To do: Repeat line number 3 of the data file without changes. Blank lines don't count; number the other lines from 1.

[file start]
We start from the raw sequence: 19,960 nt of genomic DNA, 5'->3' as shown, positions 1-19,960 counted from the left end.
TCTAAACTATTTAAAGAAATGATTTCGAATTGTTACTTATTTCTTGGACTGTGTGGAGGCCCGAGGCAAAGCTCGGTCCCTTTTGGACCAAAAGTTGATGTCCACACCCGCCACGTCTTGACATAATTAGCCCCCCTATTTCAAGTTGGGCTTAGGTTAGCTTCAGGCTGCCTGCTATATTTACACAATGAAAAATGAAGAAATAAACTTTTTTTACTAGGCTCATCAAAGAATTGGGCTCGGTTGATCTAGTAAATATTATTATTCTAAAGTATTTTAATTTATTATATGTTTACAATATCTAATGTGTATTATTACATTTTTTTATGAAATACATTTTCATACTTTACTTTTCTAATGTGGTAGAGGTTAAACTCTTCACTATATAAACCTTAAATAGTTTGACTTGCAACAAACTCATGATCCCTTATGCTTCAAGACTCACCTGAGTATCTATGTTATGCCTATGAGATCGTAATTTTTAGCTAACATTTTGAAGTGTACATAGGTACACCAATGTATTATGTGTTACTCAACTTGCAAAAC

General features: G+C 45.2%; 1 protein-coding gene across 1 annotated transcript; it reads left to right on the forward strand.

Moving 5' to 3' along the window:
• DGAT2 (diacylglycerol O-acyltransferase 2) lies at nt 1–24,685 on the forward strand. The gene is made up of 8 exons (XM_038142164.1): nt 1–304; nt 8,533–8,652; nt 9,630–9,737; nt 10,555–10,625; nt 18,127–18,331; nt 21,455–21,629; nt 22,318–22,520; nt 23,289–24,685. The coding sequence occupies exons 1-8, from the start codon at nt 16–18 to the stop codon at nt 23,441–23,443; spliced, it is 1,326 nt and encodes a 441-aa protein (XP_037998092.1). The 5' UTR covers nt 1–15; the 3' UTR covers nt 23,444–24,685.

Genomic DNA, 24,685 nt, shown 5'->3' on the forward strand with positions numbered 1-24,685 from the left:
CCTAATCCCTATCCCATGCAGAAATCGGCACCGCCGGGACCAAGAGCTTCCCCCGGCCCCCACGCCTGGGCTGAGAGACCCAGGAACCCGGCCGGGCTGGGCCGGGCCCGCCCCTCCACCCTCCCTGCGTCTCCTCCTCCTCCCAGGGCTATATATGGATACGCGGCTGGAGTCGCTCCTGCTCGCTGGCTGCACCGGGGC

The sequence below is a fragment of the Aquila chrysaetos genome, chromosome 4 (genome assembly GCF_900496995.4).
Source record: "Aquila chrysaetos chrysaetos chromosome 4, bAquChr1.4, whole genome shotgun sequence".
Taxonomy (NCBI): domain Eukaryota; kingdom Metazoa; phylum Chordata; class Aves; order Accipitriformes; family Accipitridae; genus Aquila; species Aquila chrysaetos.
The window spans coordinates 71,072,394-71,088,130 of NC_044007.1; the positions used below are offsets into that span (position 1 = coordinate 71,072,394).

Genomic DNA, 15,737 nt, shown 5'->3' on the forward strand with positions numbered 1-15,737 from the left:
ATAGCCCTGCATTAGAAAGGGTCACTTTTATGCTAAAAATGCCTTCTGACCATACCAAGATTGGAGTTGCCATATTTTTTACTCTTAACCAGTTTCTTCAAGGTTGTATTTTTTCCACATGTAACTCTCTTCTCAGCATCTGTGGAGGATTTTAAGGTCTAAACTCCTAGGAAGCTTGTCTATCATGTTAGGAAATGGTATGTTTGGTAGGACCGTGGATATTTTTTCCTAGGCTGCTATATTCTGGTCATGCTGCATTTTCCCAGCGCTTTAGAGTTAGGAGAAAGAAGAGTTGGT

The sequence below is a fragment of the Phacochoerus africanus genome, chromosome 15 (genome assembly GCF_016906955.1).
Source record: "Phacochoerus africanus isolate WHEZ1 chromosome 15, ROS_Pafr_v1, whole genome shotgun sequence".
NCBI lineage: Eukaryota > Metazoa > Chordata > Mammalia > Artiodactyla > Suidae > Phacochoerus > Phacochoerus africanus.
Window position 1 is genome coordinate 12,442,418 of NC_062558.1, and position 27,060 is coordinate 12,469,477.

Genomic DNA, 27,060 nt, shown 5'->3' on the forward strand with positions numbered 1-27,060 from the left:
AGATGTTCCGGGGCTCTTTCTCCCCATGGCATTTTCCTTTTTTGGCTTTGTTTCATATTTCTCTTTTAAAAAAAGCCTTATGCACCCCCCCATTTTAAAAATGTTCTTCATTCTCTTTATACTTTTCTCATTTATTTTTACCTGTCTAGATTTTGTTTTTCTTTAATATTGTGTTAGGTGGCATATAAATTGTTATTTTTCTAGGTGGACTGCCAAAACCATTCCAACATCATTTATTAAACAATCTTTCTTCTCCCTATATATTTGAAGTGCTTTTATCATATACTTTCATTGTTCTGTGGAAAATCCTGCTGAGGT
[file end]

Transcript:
General features: G+C 45.2%; 1 protein-coding gene across 1 annotated transcript; it reads left to right on the forward strand.